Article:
Yet I like Hogan's wit,  his eye and turn of phrase, his use of random, long-lines. But there are times when a bit more focus and discipline would lift poems from impressive `almost there' draft to polished piece. On page 49, second stanza, in the second part of 'Hurricane Season', we have: 'Tree branches crash randomly against anything. // A fence ripples and unzips.' The first line gives up trying to say `anything' original, a dull non-statement, but the second is a visually strong and witty simile. These poems need a shake; dead lines, spent words, and other textual chaff need separating, because there are some very fine poems in the mix.

What really holds you in Hogan's work is that every page or so you stumble upon a startling, poetic use of language and you are pleased that you picked the book up.

Poul Webb's Shades of Grey
, is published by The Boho Press, which seems to be an imprint of Bluechrome, or at least strongly related to it, hence its inclusion here. And it is worth including here, for it shares the same defect as the above titles. It needs a tight edit. Fine poetry is lost in dross.

Webb starts weakly with the twee stroll along a beach, complete with moody introspective poet. More interesting internal landscapes are explored, for example in 'Empire Diner', which shifts the mood and impetus of the collection. Other shifts in location bring an evocative,  sensual feel to the poet's musings. The locations and creation of atmosphere is the chief source of delight in Webb's work.

Unfortunately, just when you begin to enjoy this journey, he'll bore you with a cliche, such as the opening of 'Smile' on page 14: 'He loved her, // Her smile was as elusive \\ as that of the Mona Lisa.' I'm sorry, but that is as about as fresh as 'What's a pretty girl like you doing in a dump like this?' The poem is saved from the purely trite by the closing lines, but the poem still should have been dumped or the editing scalpel found. The same sensation of a poem missed occurs with 'Frank', where the end-line 'in my head' reduces the impact and the originality of the poem.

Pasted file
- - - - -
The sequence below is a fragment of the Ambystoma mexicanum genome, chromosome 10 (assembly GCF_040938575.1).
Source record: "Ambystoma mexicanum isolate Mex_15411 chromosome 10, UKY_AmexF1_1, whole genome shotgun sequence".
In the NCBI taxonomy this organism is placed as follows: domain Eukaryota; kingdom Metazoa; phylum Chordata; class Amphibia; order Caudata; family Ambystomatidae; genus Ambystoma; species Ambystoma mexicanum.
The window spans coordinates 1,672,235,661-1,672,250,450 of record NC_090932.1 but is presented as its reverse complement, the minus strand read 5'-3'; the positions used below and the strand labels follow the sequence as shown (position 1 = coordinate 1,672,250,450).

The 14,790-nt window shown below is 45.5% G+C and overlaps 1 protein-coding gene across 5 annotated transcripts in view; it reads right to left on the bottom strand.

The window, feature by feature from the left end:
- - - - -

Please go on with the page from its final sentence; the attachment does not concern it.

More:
Every time Webb seems to be moving away from the pedestrian, he retreats to tired hackneyed phrases, as in 'Painting by Numbers': 'You are far more complex than I imagined, // with hidden depths - one colour after another - '. This diminishes what  could be workmanlike poetry, not startling, but good. It is not enough to have a good idea and lines that work only to kill the poetry dead by being dull; in 'Portrait' Webb fails his work by the overworked, 'etched in my memory'; in 'First Cigarette', he ends the poem with 'My last coffin nail'.

The man can write, but he can't discriminate between the words that count and the words that are out for the count, exhausted of anything worth saying.

I dislike sneering critics, the pompous and self-inflated opinionated. I am impressed by Bluechrome's commitment to poetry. Overall, I have enjoyed reading this latest batch, despite negative points made. Oz Hardwick, in particular, I greatly enjoyed - and relished his enthusiasm for 'Belgium'. Hogan has written lines that bite. If I did not find Zen with Bailey, I certainly found some carefully crafted miniatures of exquisite preciseness. 

Yet, it has been frustrating, for all of the collections could have been so much stronger. It is as if the writers, editors and publisher have not quite cared enough. I say this with regret even as I applaud Bluechrome's endeavours.

          © Daithidh MacEochaidh 2006